HCG Trigger Shot

Human Chorionic Gonadotropin (HCG) is a hormone that is typically produced in a pregnant woman’s placenta.  HCG also stimulates development of an egg and stimulates the release of the egg during ovulation. During the process of trying to conceive, a fertility specialist will take an ultrasound picture to obtain the size of your follicles after taking fertility medications such as Clomid, Femara or Injectables.  If there are mature follicles present, you will receive an HCG trigger shot to induce ovulation.  This injection is about 5,000 to 10,000 units per syringe that is injected into a muscle such as the hip or some people say their butt. After receiving this injection, ovulation should occur with in 24-36 hours.

HCG trigger shots contain the same hormone that is also produced during pregnancy.  It is made by the placenta that nourishes the egg after fertilization. Therefore the symptoms can mimic signs of pregnancy.  This can drive a woman and her partner crazy during the two week wait (2WW) after receiving the trigger shot and intrauterine fertilization.  If one gets too far ahead of themselves and take a pregnancy test too early, you can get a false positive.  The HCG levels are too high after the injection and it would be useless to test this soon.  Our pregnancy test was confirmed via blood test by our doctor’s office.

Some side effects of HCG trigger shot include:

  • headache
  • water retention
  • fatigue
  • sore breasts
  • abdominal discomfort
  • irritability

Women who are suffering from anovulation, PCOS, and irregular periods will benefit most from HCG injections.  And the cost per ampule (vial) is about $35-$75. Our office charged $60 when she received my first trigger shot, however some insurance companies may cover the cost. HCG is very successful at inducing ovulation.  More than 90% of women taking HCG will begin to ovulate. Pregnancy rates are around 15% per cycle.  Pregnancy rates also increase with the use of IUI. In our case, I’m not sure how the sperm missed the egg. We wish we could have had a small camera in her uterus to see what happened. I know she definitely ovulated due to the pains on the right side of her abdomen for 6 hours straight. In any case, we will be starting over and repeating this procedure during her next cycle.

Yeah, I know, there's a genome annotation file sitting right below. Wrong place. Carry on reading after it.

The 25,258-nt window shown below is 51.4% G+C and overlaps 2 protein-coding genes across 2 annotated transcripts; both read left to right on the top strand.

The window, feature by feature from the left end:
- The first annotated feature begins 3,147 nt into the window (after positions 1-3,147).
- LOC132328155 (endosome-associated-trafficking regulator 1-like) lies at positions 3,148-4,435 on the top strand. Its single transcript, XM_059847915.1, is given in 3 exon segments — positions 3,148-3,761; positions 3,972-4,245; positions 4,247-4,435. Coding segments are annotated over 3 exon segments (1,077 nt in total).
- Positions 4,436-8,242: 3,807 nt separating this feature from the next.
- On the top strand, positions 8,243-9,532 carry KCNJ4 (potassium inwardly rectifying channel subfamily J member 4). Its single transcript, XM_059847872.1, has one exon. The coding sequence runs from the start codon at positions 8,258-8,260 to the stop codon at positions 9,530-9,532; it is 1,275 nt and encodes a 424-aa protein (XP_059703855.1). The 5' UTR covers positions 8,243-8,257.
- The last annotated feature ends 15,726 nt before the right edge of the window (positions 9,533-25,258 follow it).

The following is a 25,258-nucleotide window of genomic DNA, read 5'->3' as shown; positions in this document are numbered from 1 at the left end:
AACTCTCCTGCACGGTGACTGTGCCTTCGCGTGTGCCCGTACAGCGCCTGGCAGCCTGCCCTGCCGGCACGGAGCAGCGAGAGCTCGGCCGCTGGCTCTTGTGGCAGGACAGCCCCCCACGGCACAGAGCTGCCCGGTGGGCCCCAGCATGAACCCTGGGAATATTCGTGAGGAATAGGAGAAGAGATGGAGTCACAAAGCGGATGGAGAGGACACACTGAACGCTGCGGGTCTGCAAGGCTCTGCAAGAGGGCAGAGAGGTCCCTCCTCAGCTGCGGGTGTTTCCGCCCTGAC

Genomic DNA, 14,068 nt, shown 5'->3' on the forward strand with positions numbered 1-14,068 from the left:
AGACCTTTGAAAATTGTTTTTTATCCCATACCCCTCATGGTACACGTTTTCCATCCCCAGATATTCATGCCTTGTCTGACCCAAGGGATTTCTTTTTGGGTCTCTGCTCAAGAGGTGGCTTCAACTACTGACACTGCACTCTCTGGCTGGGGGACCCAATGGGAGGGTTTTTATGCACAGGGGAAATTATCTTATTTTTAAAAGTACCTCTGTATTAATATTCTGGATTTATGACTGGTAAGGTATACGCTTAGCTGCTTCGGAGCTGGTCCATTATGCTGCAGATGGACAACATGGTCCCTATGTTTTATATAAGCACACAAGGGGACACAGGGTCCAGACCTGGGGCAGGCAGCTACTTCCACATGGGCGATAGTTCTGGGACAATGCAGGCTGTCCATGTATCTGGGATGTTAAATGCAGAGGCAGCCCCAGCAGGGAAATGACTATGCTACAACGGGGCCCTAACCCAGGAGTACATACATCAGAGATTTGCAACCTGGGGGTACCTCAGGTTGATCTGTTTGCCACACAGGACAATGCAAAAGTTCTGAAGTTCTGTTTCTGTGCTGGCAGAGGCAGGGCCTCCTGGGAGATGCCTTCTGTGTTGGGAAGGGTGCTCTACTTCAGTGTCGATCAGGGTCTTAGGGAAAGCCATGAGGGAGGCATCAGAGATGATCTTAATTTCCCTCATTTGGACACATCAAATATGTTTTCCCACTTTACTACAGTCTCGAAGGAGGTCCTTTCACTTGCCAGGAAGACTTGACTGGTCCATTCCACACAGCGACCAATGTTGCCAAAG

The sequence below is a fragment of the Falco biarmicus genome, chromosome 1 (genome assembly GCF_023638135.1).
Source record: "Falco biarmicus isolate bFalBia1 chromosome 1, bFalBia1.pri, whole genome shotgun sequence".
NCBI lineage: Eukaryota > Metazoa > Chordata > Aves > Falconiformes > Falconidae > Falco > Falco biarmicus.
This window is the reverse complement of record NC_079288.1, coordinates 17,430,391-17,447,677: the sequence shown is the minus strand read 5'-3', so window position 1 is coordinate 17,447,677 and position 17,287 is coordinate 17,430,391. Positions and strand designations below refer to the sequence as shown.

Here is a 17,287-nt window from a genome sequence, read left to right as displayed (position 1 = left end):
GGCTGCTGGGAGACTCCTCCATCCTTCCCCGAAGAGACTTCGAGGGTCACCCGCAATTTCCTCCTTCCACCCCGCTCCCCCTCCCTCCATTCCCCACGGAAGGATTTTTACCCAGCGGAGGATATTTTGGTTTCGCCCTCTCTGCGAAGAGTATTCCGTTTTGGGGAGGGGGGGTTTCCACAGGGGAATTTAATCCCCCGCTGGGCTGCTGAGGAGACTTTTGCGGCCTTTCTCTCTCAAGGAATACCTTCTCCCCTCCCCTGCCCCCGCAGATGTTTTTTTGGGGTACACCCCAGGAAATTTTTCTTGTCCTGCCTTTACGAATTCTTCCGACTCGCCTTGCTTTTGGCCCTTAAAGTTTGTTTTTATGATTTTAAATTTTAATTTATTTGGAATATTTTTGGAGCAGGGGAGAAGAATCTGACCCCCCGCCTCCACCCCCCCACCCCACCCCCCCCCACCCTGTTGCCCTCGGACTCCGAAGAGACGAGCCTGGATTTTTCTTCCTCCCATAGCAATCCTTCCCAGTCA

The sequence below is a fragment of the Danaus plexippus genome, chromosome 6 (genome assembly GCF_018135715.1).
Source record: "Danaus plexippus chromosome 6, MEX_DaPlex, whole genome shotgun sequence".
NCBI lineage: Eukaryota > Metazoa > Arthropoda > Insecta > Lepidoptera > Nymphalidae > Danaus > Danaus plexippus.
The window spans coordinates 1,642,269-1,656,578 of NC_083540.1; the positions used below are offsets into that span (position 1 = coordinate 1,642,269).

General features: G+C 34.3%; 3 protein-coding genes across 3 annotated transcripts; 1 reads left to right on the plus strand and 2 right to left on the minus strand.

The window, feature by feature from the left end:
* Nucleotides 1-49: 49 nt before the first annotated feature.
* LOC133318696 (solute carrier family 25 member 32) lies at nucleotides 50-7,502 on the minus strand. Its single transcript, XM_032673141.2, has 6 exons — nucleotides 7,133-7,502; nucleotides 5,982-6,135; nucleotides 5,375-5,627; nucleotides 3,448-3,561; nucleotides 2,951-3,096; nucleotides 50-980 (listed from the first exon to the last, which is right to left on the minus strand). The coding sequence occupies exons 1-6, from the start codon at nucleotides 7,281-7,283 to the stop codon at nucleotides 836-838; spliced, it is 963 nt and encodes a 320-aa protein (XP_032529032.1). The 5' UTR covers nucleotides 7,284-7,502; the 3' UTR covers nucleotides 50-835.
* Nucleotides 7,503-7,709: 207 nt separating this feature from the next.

References

American Pregnancy Association. (2007). Human Chorionic Gonadotropin (hCG):  ThePregnancy Hormone. Retrieved from http://www.americanpregnancy.org/duringpregnancy/hcglevels.html

Drugs.com (2010). What is HCG? Retrieved from http://www.drugs.com/hcg.html

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